THE Bombay High Court activism in re the IPL has become the gift that goes on giving. But as with most gifts, some of the writing that is emerging from the mess makes you wish you could exchange it for something else, something better.
I noticed social media going ga-ga over this piece by Shekhar Gupta, for instance. Gupta makes a heck of a lot of points — about our attitude to sport, about nationalism, about the IPL being seen as a rich man’s amusement… Without getting into whether these points are in themselves valid, what the heck has any of this to do with the question?
The problem with the court ruling is not any of the things Gupta meticulously catalogues, but a far simpler one: the ruling does not solve the problem it ostensibly sets out to, which is widespread drought. And since part 2 of this post from yesterday rounds up the argument, I’ll leave it there.
Elsewhere, Tunku Varadarajan also writes on the same issue, and makes a far sharper case than Gupta’s random rambles:
They will leave their water behind, but will the parched farmers of inland Maharashtra benefit from it? As the economist Surjit Bhalla has written in the Indian Express, the water saved as a result of the IPL’s departure would scarcely meet a fraction of one per cent of the state’s drought-fighting needs. In fact, “saved” is quite the wrong word to describe the forgone water, for there are no plans—there being no infrastructure—to transport it to the hinterland.
So that water isn’t “saved”; it’s “unused.” One can describe it as saved only if it were destined for use elsewhere. This may seem like a pedantic point, but it’s worth making, given the narrative of morality being peddled by the Bombay high court, as well as by the economically illiterate do-gooders who came before it, brandishing their pious PIL petition.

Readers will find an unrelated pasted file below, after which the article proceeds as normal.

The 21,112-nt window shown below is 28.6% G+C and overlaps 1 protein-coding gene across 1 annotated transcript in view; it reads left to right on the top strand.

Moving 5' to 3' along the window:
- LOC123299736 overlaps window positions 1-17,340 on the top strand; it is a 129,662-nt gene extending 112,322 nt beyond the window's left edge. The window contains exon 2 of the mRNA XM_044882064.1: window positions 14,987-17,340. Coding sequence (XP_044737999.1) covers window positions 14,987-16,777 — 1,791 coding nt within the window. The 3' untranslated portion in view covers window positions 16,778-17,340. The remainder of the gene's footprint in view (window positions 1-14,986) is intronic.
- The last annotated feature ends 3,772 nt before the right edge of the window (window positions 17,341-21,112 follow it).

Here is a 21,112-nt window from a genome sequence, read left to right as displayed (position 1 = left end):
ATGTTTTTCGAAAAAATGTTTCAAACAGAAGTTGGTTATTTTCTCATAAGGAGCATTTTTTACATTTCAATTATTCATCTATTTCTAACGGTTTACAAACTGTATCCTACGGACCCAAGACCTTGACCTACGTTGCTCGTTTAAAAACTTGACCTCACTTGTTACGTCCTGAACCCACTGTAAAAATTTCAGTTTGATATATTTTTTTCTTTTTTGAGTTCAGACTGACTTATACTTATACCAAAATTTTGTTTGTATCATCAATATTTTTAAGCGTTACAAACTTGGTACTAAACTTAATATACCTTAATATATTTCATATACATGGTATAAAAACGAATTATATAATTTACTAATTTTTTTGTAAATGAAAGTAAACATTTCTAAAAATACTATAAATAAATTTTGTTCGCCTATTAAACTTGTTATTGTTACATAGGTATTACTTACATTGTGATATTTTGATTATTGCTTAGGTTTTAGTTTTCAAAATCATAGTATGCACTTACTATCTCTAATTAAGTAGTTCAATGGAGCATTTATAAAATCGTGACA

BACK when NTR was ruling Andhra Pradesh, he once went on a ‘save fuel’ kick and, among other measures, ordered his ministers to take the train when traveling outside the capital. A couple of days later, one of his ministers obediently did just that — took a train from one city to another. The media covered the heck out of the event — reporters asked the minister for his ‘thoughts’, photographers captured for posterity the minister settling into his seat in a first class compartment… in other words, full-on tamasha.
A day later, a follow-up story had us all laughing. Turned out the minister, while taking the train, had sent his official car ahead to his destination, where it was waiting for him when he alighted. Asked WTF, the bewildered minister said: ‘I did take the train, as our honorable CM asked us to! But what am I to do when I reach my destination? How will I move around there? Of course I need my car!’
I was reminded of that story while reading this one. A minister goes to inspect drought conditions in Latur. And then:
On Friday, officials used 10,000 litres of water at a makeshift helipad at Belkund village in the parched district of Latur in Maharashtra, where the state’s revenue minister Eknath Khadse was to land. Ironically, he was there to review measures taken to tackle the severe drought and launch a scheme to tackle the water scarcity.
But the BJP has defended the administration stating water was used to settle dust which is mandatory for the chopper to land.
“Water was used so that the dust doesn’t spread in the air which could have cause breathing problems to the people around, to the passengers or the pilot. Khadse ji is a senior minister and he is suffering from health issues. Please don’t make it a big issue,” Shaina NC, spokesperson of the BJP, said.
It’s a different matter that Latur has a perfectly serviceable airport where the helicopter could have landed.
The Express story quotes an opposition politician as saying the minister in his arrogance was deliberately insulting the people of Latur. He wasn’t. The minister was, as ministers will, engaging in empty symbolism — and if such acts lead to highly risible, and unfortunate, consequences (as in the wastage of water, in this case, or the double expense of train ticket and car fuel, in the instance cited above), well, what of it?
Do you seriously expect a minister to think?!